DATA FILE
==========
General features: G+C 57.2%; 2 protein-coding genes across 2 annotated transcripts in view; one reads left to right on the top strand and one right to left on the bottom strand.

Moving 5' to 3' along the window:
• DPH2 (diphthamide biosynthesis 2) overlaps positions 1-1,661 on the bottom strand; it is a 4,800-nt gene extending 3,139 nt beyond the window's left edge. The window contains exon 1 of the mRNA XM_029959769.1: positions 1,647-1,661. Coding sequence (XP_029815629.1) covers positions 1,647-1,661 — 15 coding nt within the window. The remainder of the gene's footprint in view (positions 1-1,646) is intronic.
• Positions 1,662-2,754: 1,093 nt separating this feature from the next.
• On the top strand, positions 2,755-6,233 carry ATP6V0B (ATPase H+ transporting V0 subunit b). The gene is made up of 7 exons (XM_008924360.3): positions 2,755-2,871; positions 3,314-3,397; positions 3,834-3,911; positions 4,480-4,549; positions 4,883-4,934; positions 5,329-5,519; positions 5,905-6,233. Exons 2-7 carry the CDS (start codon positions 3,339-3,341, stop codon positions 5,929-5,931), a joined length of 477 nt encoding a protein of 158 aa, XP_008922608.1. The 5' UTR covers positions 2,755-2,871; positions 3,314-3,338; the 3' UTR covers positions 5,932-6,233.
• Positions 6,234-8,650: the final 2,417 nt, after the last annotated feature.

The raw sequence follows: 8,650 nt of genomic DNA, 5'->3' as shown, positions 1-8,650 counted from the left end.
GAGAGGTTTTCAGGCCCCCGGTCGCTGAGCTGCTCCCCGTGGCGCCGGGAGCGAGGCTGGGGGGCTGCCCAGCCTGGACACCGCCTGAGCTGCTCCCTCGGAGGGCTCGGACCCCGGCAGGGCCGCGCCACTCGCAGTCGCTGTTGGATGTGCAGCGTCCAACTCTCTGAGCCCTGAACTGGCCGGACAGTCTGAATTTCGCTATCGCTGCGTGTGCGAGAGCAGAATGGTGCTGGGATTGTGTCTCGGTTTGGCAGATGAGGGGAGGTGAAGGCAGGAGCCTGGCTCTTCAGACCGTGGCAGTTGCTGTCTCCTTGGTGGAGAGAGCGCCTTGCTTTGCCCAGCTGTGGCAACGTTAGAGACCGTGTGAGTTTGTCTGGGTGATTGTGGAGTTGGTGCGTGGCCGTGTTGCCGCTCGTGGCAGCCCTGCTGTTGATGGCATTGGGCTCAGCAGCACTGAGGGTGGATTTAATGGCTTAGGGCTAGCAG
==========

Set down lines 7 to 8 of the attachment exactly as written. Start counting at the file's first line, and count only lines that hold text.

The raw sequence follows: 8,650 nt of genomic DNA, 5'->3' as shown, positions 1-8,650 counted from the left end.
GAGAGGTTTTCAGGCCCCCGGTCGCTGAGCTGCTCCCCGTGGCGCCGGGAGCGAGGCTGGGGGGCTGCCCAGCCTGGACACCGCCTGAGCTGCTCCCTCGGAGGGCTCGGACCCCGGCAGGGCCGCGCCACTCGCAGTCGCTGTTGGATGTGCAGCGTCCAACTCTCTGAGCCCTGAACTGGCCGGACAGTCTGAATTTCGCTATCGCTGCGTGTGCGAGAGCAGAATGGTGCTGGGATTGTGTCTCGGTTTGGCAGATGAGGGGAGGTGAAGGCAGGAGCCTGGCTCTTCAGACCGTGGCAGTTGCTGTCTCCTTGGTGGAGAGAGCGCCTTGCTTTGCCCAGCTGTGGCAACGTTAGAGACCGTGTGAGTTTGTCTGGGTGATTGTGGAGTTGGTGCGTGGCCGTGTTGCCGCTCGTGGCAGCCCTGCTGTTGATGGCATTGGGCTCAGCAGCACTGAGGGTGGATTTAATGGCTTAGGGCTAGCAG